What is your leadership model? To make sense of leadership, experts come up with models. A leadership model is like a container that gurus used to explain abstract concepts like leadership, passion, and values.
A model can be a system or a figure drawn to represent an idea. Leadership experts often come up with models that are often similar but sometimes contradictory to each other.
Importance of Leadership Models
Leadership is fluid and the only way to manage and measure it is through a container, which is the model.
Often, companies design development programs based on these models. Coming up with a training program when one starts with a framework.
But don’t be confused by these models. There is no single way of describing leadership. There is no single formula for becoming good leaders.
I consider many of these models as reports. The so-called experts are often not great leaders themselves.
Confucius is a prime example. He observed leaders and reported his findings.
Experts coined new terms to explain their models.
And some come up first with leadership models, then look for “great” leaders to support their arguments.
This is why you can find books like ” Lead Like Jesus”. You can replace Jesus with Gandhi, Kublai Khan, Moses, Putin, and Duterte.
Sergio Caredda, as of now, has listed 120 leadership models. And there are many more. As long as experts try to put leadership in a box, you can find more.
Caredda grouped these leadership models into these categories:
- Theoretical Models of Leadership
- Competency-Based Leadership Models
- Values-Based Leadership Models
- Effectiveness Leadership Models
- Leadership as Purpose Models
- Application Leadership Models
At first, it is good to start with a model that makes sense to you. Then, learn from your experience. What is important is that you understand that there is no single way — and you can design your own learning experience.
Three Kinds of Leadership Model
When I study all of these models, I realized that most of them fall into one kind: A fixed model.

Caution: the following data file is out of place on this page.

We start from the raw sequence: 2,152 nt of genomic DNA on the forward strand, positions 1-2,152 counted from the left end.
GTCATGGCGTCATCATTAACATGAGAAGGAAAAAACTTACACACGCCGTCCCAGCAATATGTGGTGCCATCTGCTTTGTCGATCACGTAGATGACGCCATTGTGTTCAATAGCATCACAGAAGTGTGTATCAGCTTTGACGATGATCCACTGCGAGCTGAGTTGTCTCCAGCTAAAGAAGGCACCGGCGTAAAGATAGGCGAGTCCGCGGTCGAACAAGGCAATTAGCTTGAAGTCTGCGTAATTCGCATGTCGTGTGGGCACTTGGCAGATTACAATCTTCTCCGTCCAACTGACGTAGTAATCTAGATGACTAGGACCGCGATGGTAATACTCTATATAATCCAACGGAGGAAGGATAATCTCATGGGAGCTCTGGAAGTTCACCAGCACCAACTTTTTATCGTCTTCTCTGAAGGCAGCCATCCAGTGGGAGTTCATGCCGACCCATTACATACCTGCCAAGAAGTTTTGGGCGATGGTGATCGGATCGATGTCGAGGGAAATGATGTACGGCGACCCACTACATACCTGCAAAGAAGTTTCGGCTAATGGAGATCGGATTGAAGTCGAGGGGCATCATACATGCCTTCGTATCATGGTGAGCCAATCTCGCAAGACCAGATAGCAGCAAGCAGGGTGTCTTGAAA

Fixed Leadership Model
Leaders are born.
The authors of the fixed model picked a set of traits, characteristics, competencies, creeds, or colors that leaders must have. Leadership is fixed. Either you have it or you don’t.
There were times royalties were leaders. As long as they were the first sons of the kings, they are likely to get the throne of leadership. It did not matter that they were incompetent or insane.
We have fewer royal families today. Some of them only play ritualistic functions. But many still have influence over the course of their nation (or other nation).
In some religious organizations, the oldest male often takes the leadership position after the demise of the father. It is as if only their bloodline can take the leadership of the church. They say that their leadership is pre-ordained.
Even in some families, the oldest sons are expected to lead a family business, even if the younger ones have the competencies to run the business.
The fixed type is a lottery. If you are a first-born male in a family that holds power, you are a leader.
Boxed Leadership Model
What does it take to become a leader? That’s a common question.
But there are questions behind the question.
What characteristics or competencies do I need to become a leader? How can I develop the qualities and competencies to become a leader?
It comes from the thinking that leaders are not born, they are made.